It is so interesting to me to read and hear about other Mother’s experiences with their child (or children). While motherhood is much the same, it’s also that much different as every baby, family and experience is different! Today’s post is about the experience one of my best friends, Katie, has had. I hope to share others experiences and to hear the positives each parent has taken from them.
“Motherhood is daunting. From the first moment I found out I was pregnant… I’m not sure what to say about it. I was up and down and went back and forth about whether I was actually happy to have a baby. I did not enjoy my first trimester AT ALL, and I also did not enjoy being a plus size pregnant woman and having to tell everyone I was pregnant instead of it being obvious, but I did enjoy knowing what was happening inside of me. I was creating a human! I always wanted to know if I could do that, I wanted to experience everything I could as a woman. Aren’t we incredible creatures?? Having a baby, no matter your experience, makes us feel connected to something bigger than ourselves – almost like a higher power, but feminine instead of the masculine God we worship.
“By the time I was due I was ready to have my baby, but not ready in the sense that I was necessarily excited to have him. I was just done being pregnant and I was anxious to see if he was okay and healthy. I was anticipating being able to have him normally-vaginally, what have you, but it turned out that my body did not corporate. So, I had to have a C-section which completely broke my heart. I know, I know, so many women must get a C-section and at least my baby came out healthy (oh yeah, I didn’t mention that everything went fine), and it is not my fault that I couldn’t push him out and I did everything I could, etc. But, I wanted to experience ALL OF IT. I wanted to know I could do the hardest thing that women have ever done! But I couldn’t. I didn’t get to experience such a quintessential part of motherhood because my body refused to work right. Miraculously, however, modern medicine was able to save both me and my baby-without it, who knows, we both may have died. I am grateful, at least, that there were no complications and baby boy came out just fine (if a little big- 9lbs 3oz!).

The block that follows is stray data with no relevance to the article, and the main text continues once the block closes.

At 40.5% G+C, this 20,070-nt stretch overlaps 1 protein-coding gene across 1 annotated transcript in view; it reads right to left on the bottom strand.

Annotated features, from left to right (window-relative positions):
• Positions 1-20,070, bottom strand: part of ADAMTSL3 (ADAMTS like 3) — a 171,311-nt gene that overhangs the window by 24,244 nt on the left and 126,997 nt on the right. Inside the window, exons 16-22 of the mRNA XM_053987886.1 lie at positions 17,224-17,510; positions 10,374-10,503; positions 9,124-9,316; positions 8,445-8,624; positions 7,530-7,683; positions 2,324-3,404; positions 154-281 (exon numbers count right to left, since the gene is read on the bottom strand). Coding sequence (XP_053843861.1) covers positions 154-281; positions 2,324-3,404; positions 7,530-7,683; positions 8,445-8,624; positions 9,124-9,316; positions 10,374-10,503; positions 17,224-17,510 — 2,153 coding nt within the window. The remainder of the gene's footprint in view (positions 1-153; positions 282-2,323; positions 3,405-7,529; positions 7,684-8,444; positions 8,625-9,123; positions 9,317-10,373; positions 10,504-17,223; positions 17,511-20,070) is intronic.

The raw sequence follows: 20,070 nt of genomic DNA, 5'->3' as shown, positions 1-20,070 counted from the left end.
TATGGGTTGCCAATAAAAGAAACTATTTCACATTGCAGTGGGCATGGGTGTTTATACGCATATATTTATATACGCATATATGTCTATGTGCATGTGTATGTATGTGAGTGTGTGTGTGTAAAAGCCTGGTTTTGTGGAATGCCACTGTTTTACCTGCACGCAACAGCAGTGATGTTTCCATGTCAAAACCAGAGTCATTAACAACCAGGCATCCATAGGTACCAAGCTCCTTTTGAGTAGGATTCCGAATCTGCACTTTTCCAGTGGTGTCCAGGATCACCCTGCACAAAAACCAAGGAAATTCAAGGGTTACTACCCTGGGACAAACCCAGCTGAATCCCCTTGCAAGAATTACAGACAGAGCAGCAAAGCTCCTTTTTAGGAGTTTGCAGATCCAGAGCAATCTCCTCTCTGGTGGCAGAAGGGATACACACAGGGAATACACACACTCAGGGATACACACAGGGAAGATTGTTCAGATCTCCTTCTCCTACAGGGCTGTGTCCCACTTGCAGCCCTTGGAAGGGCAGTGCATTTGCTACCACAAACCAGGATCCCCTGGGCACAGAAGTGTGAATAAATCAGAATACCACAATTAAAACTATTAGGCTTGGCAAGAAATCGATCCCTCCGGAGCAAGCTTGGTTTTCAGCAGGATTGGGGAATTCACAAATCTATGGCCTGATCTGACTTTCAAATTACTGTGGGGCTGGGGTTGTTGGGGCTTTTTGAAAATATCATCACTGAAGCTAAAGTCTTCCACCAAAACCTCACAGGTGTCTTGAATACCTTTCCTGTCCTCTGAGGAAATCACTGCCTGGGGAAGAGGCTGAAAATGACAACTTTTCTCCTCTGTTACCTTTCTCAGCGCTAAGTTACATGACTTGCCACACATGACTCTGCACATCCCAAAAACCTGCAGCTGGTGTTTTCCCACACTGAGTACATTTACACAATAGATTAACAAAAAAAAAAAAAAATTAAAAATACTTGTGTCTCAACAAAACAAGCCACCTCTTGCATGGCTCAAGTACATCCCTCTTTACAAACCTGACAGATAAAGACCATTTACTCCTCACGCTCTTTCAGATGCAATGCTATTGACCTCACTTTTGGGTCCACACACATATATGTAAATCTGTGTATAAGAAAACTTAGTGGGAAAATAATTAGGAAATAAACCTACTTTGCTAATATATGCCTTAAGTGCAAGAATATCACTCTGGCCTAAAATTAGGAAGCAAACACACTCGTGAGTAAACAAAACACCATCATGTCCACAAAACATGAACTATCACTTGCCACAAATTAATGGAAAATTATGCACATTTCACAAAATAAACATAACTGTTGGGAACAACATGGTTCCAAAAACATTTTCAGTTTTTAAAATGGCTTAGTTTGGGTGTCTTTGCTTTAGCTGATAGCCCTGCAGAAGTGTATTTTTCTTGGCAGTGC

“Once he was out, I wasn’t sure how I felt. I loved him, but I did not feel that he was mine. It was surreal to say the least. The panic didn’t set in at first, the overwhelming fear that something would happen to him, that I was responsible for another human being. I was even sleeping fine in the hospital, what with him being in the nursery and all the meds I was on. But as soon as we got in the car with him it washed over me. “What if he suffocates in his car seat? What if I can’t produce enough milk? What if he dies during the night and I wake up to him not breathing? What if I drop him? What if we get in a wreck? What if he has a deformity they didn’t catch in the hospital? What if he doesn’t sleep well?” The list, as I’m sure you all can attest, went on a on. It still goes on a on and I don’t think it will ever stop. I am constantly worried about him, and worried I’m not doing enough or not doing a good enough job helping him meet his milestones.
“After a week, I knew what all the fuss was about. I understood all those parents who told me, ‘you’ll never understand until you have a kid of your own.’ I had to admit, begrudgingly, that they were right. I never knew how much I could love something or someone. Gosh, sometimes he irritates me so much I could scream (and sometimes I do)! But he is perfect, and magical, and funny, and fascinating, and cute and squishy and so full of beauty that I cannot do anything but love him deeply.